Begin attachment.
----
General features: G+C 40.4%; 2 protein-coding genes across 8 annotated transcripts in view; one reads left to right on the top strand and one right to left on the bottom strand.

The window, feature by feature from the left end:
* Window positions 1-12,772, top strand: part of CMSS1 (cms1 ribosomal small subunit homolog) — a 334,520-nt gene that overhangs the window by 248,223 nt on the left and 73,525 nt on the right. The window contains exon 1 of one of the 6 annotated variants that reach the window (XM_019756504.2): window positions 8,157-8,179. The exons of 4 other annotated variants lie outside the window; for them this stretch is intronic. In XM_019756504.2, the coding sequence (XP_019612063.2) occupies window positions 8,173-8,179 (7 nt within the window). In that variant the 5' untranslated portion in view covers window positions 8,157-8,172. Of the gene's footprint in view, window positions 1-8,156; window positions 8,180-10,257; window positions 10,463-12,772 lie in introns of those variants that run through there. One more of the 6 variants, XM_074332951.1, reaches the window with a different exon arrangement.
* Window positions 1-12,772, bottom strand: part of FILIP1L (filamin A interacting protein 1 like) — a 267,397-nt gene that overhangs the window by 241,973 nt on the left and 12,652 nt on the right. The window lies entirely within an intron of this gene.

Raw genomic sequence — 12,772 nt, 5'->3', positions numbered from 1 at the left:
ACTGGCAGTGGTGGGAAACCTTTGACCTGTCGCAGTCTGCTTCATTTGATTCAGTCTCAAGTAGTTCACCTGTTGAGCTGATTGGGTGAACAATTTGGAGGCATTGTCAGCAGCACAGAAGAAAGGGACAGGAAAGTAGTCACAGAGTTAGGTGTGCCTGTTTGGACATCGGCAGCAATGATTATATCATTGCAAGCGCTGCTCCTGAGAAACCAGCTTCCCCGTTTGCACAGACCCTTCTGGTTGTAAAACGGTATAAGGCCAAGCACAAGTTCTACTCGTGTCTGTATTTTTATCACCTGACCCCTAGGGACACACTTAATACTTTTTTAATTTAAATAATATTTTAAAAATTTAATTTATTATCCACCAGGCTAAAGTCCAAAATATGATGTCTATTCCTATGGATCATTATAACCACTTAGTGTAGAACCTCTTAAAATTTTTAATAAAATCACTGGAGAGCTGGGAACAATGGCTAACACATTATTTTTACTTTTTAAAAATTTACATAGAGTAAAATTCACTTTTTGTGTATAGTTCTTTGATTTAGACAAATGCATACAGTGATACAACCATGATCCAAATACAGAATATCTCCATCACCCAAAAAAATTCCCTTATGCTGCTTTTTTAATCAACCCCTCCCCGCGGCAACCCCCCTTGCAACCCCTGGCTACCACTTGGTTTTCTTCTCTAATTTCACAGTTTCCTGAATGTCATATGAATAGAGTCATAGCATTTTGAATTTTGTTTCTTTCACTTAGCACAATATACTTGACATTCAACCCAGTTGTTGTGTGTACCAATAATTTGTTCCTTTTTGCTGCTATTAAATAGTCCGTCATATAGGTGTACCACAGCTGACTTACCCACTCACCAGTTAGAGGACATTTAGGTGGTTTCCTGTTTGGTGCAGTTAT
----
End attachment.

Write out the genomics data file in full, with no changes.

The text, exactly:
General features: G+C 40.4%; 2 protein-coding genes across 8 annotated transcripts in view; one reads left to right on the top strand and one right to left on the bottom strand.

The window, feature by feature from the left end:
* Window positions 1-12,772, top strand: part of CMSS1 (cms1 ribosomal small subunit homolog) — a 334,520-nt gene that overhangs the window by 248,223 nt on the left and 73,525 nt on the right. The window contains exon 1 of one of the 6 annotated variants that reach the window (XM_019756504.2): window positions 8,157-8,179. The exons of 4 other annotated variants lie outside the window; for them this stretch is intronic. In XM_019756504.2, the coding sequence (XP_019612063.2) occupies window positions 8,173-8,179 (7 nt within the window). In that variant the 5' untranslated portion in view covers window positions 8,157-8,172. Of the gene's footprint in view, window positions 1-8,156; window positions 8,180-10,257; window positions 10,463-12,772 lie in introns of those variants that run through there. One more of the 6 variants, XM_074332951.1, reaches the window with a different exon arrangement.
* Window positions 1-12,772, bottom strand: part of FILIP1L (filamin A interacting protein 1 like) — a 267,397-nt gene that overhangs the window by 241,973 nt on the left and 12,652 nt on the right. The window lies entirely within an intron of this gene.

Raw genomic sequence — 12,772 nt, 5'->3', positions numbered from 1 at the left:
ACTGGCAGTGGTGGGAAACCTTTGACCTGTCGCAGTCTGCTTCATTTGATTCAGTCTCAAGTAGTTCACCTGTTGAGCTGATTGGGTGAACAATTTGGAGGCATTGTCAGCAGCACAGAAGAAAGGGACAGGAAAGTAGTCACAGAGTTAGGTGTGCCTGTTTGGACATCGGCAGCAATGATTATATCATTGCAAGCGCTGCTCCTGAGAAACCAGCTTCCCCGTTTGCACAGACCCTTCTGGTTGTAAAACGGTATAAGGCCAAGCACAAGTTCTACTCGTGTCTGTATTTTTATCACCTGACCCCTAGGGACACACTTAATACTTTTTTAATTTAAATAATATTTTAAAAATTTAATTTATTATCCACCAGGCTAAAGTCCAAAATATGATGTCTATTCCTATGGATCATTATAACCACTTAGTGTAGAACCTCTTAAAATTTTTAATAAAATCACTGGAGAGCTGGGAACAATGGCTAACACATTATTTTTACTTTTTAAAAATTTACATAGAGTAAAATTCACTTTTTGTGTATAGTTCTTTGATTTAGACAAATGCATACAGTGATACAACCATGATCCAAATACAGAATATCTCCATCACCCAAAAAAATTCCCTTATGCTGCTTTTTTAATCAACCCCTCCCCGCGGCAACCCCCCTTGCAACCCCTGGCTACCACTTGGTTTTCTTCTCTAATTTCACAGTTTCCTGAATGTCATATGAATAGAGTCATAGCATTTTGAATTTTGTTTCTTTCACTTAGCACAATATACTTGACATTCAACCCAGTTGTTGTGTGTACCAATAATTTGTTCCTTTTTGCTGCTATTAAATAGTCCGTCATATAGGTGTACCACAGCTGACTTACCCACTCACCAGTTAGAGGACATTTAGGTGGTTTCCTGTTTGGTGCAGTTAT